The importance of principal preparation in special education has increased since the Education for All Handicapped Children Act was passed in 1975. There are significant financial reasons for preparing principals in the area of special education. Recent research also shows that all children learn better in an inclusive environment. Principals who are not prepared in the area of special education have a difficult time implementing an inclusive culture at their schools. This qualitative inquiry study set out to explore principals’ perceptions of their preparation in special education and subsequent district support in building their understanding and implementation of an inclusionary culture in their schools.
Grounded in Critical Disability Theory (Hosking, 2008) and Social Justice Leadership Framework (Furman, 2012), the conceptual framework of this study, Inclusive Leadership Framework, outlined characteristics of an inclusive leader and a framework for building an inclusive culture. Some principals interviewed for the study demonstrated these characteristics and some did not. Principals wanted to learn more about special education and wanted their students to succeed. The Inclusive Leadership Framework evolved throughout the study, but was remained grounded to prevailing praxis of reflection and action.
This study examined the attitudes of principals in K-12 settings in nine Southern California school districts in order to discover their perceptions of the effect their administrative credential preparation in special education had on building an inclusive culture. In addition, principals offered their perceptions relative to how district support in special education helped inform leadership practice regarding building a culture of inclusion. Finally, participants shared anecdotal experiences revealing ways they “learned on the job” as they navigated the world of special education. Recommendations for policy and practice for administrative preparation programs and the Clear Administrative Credential process, professional development and coaching of administrators is addressed in this study.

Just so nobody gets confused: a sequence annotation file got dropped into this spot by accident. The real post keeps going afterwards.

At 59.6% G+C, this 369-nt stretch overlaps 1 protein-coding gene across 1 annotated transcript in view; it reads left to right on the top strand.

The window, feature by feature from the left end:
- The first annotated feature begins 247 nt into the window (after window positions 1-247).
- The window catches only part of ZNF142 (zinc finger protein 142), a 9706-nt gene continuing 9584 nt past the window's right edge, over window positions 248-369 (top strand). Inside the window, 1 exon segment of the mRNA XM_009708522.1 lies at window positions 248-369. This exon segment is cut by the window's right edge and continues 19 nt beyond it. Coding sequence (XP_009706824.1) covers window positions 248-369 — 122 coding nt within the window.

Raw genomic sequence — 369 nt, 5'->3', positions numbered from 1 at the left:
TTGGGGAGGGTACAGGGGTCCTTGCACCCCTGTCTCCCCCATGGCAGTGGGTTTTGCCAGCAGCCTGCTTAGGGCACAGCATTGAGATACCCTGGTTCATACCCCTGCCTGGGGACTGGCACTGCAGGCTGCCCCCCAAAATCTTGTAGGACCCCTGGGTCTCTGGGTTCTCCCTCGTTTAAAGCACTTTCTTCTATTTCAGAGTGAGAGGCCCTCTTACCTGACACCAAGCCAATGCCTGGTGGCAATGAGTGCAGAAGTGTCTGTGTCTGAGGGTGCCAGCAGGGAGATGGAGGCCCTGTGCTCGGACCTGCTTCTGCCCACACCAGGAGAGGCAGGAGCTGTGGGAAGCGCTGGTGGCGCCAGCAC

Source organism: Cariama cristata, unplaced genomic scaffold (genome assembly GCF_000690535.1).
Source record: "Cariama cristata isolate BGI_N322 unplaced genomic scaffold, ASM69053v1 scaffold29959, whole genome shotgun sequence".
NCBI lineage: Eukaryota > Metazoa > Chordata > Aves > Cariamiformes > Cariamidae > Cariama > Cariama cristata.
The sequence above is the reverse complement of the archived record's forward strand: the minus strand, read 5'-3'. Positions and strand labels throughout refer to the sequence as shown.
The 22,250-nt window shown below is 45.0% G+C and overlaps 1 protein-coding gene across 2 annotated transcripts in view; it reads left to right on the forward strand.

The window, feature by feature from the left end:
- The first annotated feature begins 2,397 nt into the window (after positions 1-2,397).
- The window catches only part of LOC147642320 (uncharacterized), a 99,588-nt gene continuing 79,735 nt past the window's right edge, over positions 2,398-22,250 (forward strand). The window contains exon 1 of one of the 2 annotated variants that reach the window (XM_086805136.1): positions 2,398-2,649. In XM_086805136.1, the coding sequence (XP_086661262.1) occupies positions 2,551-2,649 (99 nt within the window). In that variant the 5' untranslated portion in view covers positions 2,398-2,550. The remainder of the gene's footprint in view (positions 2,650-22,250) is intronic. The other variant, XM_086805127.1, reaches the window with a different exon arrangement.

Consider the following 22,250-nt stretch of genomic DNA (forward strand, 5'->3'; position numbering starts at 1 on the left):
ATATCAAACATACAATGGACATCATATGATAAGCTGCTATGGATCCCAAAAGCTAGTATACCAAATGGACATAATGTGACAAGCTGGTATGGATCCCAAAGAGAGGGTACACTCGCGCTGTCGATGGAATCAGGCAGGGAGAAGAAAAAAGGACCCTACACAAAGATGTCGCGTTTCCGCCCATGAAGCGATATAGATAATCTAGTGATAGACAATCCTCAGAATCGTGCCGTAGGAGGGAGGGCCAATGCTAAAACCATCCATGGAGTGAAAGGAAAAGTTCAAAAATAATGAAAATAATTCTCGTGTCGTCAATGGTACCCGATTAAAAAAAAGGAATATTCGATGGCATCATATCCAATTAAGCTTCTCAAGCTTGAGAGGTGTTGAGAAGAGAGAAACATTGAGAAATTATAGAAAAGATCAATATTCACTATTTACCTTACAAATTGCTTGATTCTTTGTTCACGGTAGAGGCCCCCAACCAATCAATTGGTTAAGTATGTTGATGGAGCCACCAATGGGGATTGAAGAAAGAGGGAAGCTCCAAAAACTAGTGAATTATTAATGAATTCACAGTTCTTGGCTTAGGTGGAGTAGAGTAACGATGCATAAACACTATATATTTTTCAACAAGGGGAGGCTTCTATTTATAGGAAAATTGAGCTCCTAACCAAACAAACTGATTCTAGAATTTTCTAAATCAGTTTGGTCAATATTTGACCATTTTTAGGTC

Significant findings revealed that principals who feel unprepared in special education do not always develop an inclusionary culture, or understand its benefits to student learning. In addition, participants revealed that they would have preferred knowing more about the process of special education before taking their first administrative position. One interesting anecdotal finding suggested that administrators who are parents of a special needs child or were one themselves are very well educated in the realm of special education and take a personal interest in it. A key recommendation for policy/practice/research included making a special education goal in the Individual Induction Plan for the Clear Administrative Credential. The program includes coaching and coaches need to be provided that can instruct in special education and the building of inclusive school culture.
|Commitee:||Dale, Ben, Nakai, Karen|
|School:||California State University, Long Beach|
|School Location:||United States -- California|
|Source:||DAI-A 78/12(E), Dissertation Abstracts International|
|Subjects:||Educational leadership, Special education|
|Keywords:||Administrative credential, Administrator preparation, Inclusion, Inclusive education, Special education|
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